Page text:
Professor of Computer Science Megan Squire explains the similarities between computer viruses that can infect your computer and viruses such as coronavirus that is now spreading around the world.
The novel coronavirus 2019, or COVID-19, has captured the world’s attention, infecting hundreds of thousands around the globe and bringing businesses and many aspects of daily life to a standstill for hundreds of millions of people.
There was a time — from the late 1980s through the 1990s — that computer viruses could cause a similar paralysis as they made their way from machine to machine, relying on host machines to fuel their rampant replication and freezing the operations of computers around the world.
Professor of Computer Science Megan Squire was working at an anti-virus software company during this heyday for computer viruses. She still remembers the industry’s efforts to contain the “Michelangelo” virus that drew its name from the fact it remained dormant until March 6, the birthday of the famed Renaissance artist. The virus disrupted operating systems and once a system was infected, the virus could infect a floppy disk inserted into the machine, and travel to a new machine where it would lay dormant until March 6.
“We dreaded coming to work that day because we knew we would get so many calls from people who were infected or who were afraid they were infected,” Squire said. “That was a big, big deal.”
Squire said the concept of computer viruses and how they operate resonates more clearly with her students now that they are learning about COVID-19 and taking steps to avoid infection. There are many ways the computer viruses Squire used to combat at the anti-virus company mirror their counterparts in the biological world, particularly one such as COVID-19.
Like biological viruses, computer viruses can’t reproduce on their own, but instead rely upon a host to fuel their spread. Computer viruses were first created in the 1940s by researchers who were interested in computer programs that could replicate themselves. “The computer virus looks for a host, usually it’s a file, and that file will allow the virus to spread and infect the next person,” Squire said. “Some of the first viruses were intended to be in the lab, and then the idea got out and people realized they could do trolling or use viruses for negative behaviors as well.”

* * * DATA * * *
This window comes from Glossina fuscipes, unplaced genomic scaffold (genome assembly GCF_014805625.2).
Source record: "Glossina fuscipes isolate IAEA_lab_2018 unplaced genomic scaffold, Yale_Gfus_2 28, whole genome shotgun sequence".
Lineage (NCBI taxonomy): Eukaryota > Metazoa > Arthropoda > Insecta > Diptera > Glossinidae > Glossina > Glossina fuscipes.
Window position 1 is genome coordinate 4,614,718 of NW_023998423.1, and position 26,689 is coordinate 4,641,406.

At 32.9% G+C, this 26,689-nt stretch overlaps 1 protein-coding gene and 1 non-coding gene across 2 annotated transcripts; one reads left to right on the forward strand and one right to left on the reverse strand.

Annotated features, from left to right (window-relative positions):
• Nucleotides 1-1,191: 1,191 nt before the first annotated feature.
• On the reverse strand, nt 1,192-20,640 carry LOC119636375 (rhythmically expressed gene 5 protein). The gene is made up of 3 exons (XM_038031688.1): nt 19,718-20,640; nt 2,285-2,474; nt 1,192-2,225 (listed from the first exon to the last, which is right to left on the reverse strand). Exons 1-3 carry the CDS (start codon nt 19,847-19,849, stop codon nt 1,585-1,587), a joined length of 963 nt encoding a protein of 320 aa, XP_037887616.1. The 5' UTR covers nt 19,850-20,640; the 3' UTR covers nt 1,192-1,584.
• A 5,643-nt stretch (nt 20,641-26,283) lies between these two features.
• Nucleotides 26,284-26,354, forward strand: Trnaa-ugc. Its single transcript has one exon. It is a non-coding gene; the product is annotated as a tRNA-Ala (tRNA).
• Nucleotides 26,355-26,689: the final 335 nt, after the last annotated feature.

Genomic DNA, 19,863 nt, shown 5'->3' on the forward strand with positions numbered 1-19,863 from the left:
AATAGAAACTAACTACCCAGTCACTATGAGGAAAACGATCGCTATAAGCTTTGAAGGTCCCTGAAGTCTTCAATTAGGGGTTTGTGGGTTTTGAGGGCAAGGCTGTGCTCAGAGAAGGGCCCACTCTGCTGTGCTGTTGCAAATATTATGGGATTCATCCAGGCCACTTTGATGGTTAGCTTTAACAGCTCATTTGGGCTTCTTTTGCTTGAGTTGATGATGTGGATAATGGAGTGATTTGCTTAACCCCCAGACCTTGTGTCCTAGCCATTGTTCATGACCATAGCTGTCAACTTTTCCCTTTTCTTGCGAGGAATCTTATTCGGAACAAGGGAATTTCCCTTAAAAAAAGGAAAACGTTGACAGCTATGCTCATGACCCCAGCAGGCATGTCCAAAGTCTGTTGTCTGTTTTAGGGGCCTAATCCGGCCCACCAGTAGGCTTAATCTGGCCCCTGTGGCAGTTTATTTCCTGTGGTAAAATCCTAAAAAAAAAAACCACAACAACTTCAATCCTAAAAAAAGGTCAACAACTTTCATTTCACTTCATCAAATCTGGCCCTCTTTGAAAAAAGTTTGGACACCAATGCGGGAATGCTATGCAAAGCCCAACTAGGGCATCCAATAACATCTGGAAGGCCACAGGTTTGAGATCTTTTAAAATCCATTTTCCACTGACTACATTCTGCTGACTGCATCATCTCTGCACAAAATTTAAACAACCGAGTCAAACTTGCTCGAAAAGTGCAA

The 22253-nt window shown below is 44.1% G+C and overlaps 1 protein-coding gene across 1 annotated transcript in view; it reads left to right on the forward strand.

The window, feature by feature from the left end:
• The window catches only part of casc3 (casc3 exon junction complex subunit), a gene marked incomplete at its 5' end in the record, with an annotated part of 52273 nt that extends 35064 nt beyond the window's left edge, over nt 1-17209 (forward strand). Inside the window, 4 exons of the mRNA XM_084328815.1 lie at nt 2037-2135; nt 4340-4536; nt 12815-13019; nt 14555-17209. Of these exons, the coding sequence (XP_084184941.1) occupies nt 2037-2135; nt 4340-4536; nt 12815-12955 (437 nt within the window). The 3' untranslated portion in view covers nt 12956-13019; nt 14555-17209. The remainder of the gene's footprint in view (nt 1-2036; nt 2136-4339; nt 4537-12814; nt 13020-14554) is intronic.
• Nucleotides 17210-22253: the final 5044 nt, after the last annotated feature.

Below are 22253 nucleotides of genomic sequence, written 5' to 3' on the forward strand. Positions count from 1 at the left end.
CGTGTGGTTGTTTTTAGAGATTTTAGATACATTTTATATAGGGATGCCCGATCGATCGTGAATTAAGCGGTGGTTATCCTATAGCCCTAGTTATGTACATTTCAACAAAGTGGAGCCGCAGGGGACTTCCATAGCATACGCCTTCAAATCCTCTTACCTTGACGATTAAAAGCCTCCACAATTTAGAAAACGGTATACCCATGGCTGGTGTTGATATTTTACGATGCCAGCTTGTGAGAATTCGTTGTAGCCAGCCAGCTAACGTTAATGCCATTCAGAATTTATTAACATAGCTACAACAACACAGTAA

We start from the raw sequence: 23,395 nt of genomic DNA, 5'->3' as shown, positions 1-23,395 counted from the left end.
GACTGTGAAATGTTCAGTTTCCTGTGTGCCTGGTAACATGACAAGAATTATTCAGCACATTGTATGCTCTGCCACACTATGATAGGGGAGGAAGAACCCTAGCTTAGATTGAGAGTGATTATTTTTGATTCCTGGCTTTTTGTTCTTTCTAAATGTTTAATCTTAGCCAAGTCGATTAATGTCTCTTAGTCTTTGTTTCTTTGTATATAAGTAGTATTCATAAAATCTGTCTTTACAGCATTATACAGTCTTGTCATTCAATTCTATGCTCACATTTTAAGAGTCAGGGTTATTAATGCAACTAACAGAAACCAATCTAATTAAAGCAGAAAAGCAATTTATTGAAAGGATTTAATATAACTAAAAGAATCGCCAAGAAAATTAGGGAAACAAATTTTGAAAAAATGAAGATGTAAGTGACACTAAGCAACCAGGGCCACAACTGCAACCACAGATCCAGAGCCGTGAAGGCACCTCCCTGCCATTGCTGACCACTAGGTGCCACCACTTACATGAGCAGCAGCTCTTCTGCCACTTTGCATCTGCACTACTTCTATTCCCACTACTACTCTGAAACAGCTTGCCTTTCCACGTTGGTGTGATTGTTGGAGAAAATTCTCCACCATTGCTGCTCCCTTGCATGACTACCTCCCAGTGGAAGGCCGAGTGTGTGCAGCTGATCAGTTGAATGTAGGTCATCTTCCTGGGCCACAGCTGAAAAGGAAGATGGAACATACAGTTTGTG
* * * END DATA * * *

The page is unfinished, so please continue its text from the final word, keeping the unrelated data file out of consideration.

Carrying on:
Squire points to similarities between the public health response to COVID-19 and how computer owners can keep their own machines virus-free. Take social distancing, which has people staying at home or at least six feet away from each other. “Back in the day, viruses came into a machine by swapping disks with people — that was the main transmission way,” Squire said. “All of those things are similar to social distancing measures we’re hearing now.”
But while viruses are still malicious, they don’t pose the greatest threat to modern computer users, who are more at risk to be infected with other malware or ransomware. Squire said she is also seeing instances of bad actors using the COVID-19 outbreak to spread malware and ransomware.
For instance, she’s seen apps purporting to offer information about COVID-19 used to allow for tracking or stealing personal information. Additionally, some are now using ransomware to attack hospitals that may be more likely to pay the ransom to have their information technology restored given the pressures they are under to treat COVID-19 patients and respond to the outbreak.
“That’s very, very concerning, that a hospital that is already at capacity and trying to help sick people is now as risk of having its systems locked by someone who wants a Bitcoin,” Squire said.